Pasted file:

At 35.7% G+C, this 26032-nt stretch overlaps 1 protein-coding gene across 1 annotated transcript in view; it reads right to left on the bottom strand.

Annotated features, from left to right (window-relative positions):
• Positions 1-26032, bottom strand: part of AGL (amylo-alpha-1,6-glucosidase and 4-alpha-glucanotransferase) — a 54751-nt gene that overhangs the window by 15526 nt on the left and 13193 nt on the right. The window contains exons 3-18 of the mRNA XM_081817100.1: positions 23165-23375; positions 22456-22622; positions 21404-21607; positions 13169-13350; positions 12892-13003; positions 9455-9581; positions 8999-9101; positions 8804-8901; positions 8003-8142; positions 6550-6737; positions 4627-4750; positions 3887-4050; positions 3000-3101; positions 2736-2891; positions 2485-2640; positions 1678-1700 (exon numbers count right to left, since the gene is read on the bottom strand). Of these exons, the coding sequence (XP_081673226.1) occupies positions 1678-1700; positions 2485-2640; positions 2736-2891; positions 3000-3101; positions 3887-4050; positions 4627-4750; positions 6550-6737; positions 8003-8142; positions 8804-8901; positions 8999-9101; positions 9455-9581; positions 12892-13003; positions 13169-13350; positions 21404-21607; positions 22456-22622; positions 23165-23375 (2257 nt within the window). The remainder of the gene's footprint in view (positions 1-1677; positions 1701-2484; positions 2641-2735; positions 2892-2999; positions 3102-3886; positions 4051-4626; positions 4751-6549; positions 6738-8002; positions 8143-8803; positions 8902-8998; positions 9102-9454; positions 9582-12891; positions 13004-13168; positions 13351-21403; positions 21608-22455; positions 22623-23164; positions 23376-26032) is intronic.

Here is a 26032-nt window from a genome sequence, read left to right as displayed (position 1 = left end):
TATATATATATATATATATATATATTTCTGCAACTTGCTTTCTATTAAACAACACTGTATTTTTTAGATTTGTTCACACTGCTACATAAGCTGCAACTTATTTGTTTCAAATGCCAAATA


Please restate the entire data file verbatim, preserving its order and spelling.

At 35.7% G+C, this 26032-nt stretch overlaps 1 protein-coding gene across 1 annotated transcript in view; it reads right to left on the bottom strand.

Annotated features, from left to right (window-relative positions):
• Positions 1-26032, bottom strand: part of AGL (amylo-alpha-1,6-glucosidase and 4-alpha-glucanotransferase) — a 54751-nt gene that overhangs the window by 15526 nt on the left and 13193 nt on the right. The window contains exons 3-18 of the mRNA XM_081817100.1: positions 23165-23375; positions 22456-22622; positions 21404-21607; positions 13169-13350; positions 12892-13003; positions 9455-9581; positions 8999-9101; positions 8804-8901; positions 8003-8142; positions 6550-6737; positions 4627-4750; positions 3887-4050; positions 3000-3101; positions 2736-2891; positions 2485-2640; positions 1678-1700 (exon numbers count right to left, since the gene is read on the bottom strand). Of these exons, the coding sequence (XP_081673226.1) occupies positions 1678-1700; positions 2485-2640; positions 2736-2891; positions 3000-3101; positions 3887-4050; positions 4627-4750; positions 6550-6737; positions 8003-8142; positions 8804-8901; positions 8999-9101; positions 9455-9581; positions 12892-13003; positions 13169-13350; positions 21404-21607; positions 22456-22622; positions 23165-23375 (2257 nt within the window). The remainder of the gene's footprint in view (positions 1-1677; positions 1701-2484; positions 2641-2735; positions 2892-2999; positions 3102-3886; positions 4051-4626; positions 4751-6549; positions 6738-8002; positions 8143-8803; positions 8902-8998; positions 9102-9454; positions 9582-12891; positions 13004-13168; positions 13351-21403; positions 21608-22455; positions 22623-23164; positions 23376-26032) is intronic.

Here is a 26032-nt window from a genome sequence, read left to right as displayed (position 1 = left end):
TATATATATATATATATATATATATTTCTGCAACTTGCTTTCTATTAAACAACACTGTATTTTTTAGATTTGTTCACACTGCTACATAAGCTGCAACTTATTTGTTTCAAATGCCAAATA